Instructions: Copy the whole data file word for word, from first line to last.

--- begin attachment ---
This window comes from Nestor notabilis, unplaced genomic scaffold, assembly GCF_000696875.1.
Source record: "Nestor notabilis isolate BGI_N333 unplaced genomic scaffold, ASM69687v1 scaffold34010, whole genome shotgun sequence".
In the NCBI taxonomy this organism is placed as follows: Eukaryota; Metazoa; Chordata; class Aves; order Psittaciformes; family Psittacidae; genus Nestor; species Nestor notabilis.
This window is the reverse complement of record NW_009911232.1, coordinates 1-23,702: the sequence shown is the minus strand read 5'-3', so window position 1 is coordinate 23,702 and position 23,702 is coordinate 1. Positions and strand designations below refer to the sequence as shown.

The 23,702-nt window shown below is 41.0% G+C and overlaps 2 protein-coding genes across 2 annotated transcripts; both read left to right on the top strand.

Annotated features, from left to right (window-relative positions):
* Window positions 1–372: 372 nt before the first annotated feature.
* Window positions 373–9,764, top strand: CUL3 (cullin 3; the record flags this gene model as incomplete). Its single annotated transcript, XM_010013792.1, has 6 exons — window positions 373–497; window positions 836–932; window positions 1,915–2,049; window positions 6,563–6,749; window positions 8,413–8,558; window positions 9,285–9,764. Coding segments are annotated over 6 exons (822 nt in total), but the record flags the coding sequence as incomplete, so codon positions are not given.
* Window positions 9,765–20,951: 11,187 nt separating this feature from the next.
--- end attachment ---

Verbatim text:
This window comes from Nestor notabilis, unplaced genomic scaffold, assembly GCF_000696875.1.
Source record: "Nestor notabilis isolate BGI_N333 unplaced genomic scaffold, ASM69687v1 scaffold34010, whole genome shotgun sequence".
In the NCBI taxonomy this organism is placed as follows: Eukaryota; Metazoa; Chordata; class Aves; order Psittaciformes; family Psittacidae; genus Nestor; species Nestor notabilis.
This window is the reverse complement of record NW_009911232.1, coordinates 1-23,702: the sequence shown is the minus strand read 5'-3', so window position 1 is coordinate 23,702 and position 23,702 is coordinate 1. Positions and strand designations below refer to the sequence as shown.

The 23,702-nt window shown below is 41.0% G+C and overlaps 2 protein-coding genes across 2 annotated transcripts; both read left to right on the top strand.

Annotated features, from left to right (window-relative positions):
* Window positions 1–372: 372 nt before the first annotated feature.
* Window positions 373–9,764, top strand: CUL3 (cullin 3; the record flags this gene model as incomplete). Its single annotated transcript, XM_010013792.1, has 6 exons — window positions 373–497; window positions 836–932; window positions 1,915–2,049; window positions 6,563–6,749; window positions 8,413–8,558; window positions 9,285–9,764. Coding segments are annotated over 6 exons (822 nt in total), but the record flags the coding sequence as incomplete, so codon positions are not given.
* Window positions 9,765–20,951: 11,187 nt separating this feature from the next.